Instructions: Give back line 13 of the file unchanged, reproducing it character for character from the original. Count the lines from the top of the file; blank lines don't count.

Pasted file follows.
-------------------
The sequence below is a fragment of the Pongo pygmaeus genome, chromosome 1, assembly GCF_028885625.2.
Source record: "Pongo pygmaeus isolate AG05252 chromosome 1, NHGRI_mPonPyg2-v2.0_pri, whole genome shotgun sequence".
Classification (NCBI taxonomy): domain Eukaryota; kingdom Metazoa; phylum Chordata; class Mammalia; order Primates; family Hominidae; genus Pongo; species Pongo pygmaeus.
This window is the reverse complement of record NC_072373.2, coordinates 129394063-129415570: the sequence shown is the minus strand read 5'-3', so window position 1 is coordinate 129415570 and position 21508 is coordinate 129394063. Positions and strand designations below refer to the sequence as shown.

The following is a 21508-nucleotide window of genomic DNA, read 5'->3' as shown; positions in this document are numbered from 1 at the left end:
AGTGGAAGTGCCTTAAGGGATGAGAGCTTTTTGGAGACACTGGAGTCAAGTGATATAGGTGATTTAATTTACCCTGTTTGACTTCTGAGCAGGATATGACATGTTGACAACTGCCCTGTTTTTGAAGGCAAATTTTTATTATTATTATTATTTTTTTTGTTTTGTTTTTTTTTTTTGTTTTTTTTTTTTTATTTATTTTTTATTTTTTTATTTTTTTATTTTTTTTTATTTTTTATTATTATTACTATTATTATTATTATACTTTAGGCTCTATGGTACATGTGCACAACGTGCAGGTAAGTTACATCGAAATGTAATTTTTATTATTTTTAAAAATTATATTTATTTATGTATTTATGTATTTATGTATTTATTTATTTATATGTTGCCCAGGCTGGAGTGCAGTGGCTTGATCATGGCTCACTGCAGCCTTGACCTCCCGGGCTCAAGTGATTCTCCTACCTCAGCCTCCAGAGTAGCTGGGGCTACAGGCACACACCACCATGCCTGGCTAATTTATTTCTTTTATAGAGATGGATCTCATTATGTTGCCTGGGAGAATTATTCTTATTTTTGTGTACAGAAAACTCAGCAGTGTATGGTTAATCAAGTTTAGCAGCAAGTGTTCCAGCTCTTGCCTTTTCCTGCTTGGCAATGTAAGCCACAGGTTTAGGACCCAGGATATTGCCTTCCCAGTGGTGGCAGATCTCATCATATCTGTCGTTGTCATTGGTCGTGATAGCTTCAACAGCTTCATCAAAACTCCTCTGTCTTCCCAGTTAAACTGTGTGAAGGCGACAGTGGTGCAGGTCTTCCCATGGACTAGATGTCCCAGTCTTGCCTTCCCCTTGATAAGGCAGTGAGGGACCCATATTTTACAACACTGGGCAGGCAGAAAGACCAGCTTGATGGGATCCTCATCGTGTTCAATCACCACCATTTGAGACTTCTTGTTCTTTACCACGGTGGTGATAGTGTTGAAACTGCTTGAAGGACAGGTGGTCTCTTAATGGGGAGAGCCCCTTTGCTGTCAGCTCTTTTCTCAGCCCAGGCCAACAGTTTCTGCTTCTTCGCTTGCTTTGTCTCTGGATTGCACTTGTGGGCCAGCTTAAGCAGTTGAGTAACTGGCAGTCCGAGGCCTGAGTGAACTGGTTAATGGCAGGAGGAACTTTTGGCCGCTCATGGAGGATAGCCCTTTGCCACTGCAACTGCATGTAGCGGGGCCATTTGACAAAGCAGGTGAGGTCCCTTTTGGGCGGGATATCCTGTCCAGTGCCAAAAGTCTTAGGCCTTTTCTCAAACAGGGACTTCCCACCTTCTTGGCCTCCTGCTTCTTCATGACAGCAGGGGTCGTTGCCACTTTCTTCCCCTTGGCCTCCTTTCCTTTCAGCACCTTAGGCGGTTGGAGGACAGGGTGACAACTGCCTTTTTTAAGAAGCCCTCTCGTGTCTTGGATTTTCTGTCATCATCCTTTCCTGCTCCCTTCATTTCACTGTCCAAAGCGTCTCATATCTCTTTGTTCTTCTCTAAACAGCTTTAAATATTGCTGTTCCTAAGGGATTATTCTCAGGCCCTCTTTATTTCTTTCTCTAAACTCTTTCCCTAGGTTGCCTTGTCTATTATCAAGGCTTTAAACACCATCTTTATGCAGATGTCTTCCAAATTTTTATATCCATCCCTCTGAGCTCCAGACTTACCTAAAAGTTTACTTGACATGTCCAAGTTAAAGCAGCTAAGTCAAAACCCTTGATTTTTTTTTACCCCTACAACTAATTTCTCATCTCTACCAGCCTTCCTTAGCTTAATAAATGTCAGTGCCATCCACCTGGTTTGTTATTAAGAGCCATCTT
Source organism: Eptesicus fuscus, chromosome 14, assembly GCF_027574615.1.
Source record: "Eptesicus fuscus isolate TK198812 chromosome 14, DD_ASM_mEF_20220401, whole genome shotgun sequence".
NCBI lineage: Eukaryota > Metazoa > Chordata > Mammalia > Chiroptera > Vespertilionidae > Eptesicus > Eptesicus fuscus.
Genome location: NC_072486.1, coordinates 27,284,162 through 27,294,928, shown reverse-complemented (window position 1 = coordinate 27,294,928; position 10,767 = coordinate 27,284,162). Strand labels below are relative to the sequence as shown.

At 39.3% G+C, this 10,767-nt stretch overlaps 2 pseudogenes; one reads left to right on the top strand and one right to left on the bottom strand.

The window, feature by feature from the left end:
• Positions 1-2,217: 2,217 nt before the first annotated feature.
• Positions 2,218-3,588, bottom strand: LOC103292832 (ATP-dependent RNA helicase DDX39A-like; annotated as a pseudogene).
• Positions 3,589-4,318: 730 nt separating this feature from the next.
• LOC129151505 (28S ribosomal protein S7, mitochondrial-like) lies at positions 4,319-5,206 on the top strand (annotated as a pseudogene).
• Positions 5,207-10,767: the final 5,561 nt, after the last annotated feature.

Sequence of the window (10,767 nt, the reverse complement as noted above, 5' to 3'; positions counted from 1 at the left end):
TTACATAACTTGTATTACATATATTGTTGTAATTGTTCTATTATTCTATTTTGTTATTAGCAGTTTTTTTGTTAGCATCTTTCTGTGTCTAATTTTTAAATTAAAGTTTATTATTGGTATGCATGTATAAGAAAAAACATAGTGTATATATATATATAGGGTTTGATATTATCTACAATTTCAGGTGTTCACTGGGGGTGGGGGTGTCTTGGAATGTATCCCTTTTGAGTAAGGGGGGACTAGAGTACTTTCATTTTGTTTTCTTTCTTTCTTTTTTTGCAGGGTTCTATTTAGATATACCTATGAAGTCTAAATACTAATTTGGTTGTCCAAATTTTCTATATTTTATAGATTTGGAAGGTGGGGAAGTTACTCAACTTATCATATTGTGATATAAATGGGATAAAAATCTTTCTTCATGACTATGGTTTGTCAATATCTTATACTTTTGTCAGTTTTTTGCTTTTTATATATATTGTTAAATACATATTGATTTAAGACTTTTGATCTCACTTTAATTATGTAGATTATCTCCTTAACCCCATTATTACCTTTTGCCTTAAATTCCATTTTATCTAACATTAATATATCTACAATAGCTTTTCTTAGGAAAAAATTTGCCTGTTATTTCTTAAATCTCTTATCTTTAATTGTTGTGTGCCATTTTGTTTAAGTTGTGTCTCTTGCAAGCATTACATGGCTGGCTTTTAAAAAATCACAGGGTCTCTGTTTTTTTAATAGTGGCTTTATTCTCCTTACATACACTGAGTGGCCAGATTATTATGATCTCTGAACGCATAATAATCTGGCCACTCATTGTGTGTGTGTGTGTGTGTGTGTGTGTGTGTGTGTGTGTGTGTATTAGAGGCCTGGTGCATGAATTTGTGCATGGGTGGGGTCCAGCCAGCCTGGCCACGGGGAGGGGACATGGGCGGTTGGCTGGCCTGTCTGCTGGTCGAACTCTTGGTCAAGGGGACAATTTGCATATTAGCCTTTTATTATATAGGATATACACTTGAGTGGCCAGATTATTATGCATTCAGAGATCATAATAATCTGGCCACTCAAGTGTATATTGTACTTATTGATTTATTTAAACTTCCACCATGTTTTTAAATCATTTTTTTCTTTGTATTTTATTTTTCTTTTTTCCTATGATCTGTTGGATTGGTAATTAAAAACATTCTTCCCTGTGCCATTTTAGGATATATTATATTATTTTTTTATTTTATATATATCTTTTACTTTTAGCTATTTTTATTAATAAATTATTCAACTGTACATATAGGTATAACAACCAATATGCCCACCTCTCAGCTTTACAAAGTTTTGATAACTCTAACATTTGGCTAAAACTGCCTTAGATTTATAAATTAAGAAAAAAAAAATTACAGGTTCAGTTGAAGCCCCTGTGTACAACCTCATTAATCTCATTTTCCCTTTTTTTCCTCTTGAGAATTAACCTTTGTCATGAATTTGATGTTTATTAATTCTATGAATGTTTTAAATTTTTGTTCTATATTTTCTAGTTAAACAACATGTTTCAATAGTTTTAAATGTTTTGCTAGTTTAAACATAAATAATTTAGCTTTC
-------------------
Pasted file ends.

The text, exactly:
• Positions 1-2,217: 2,217 nt before the first annotated feature.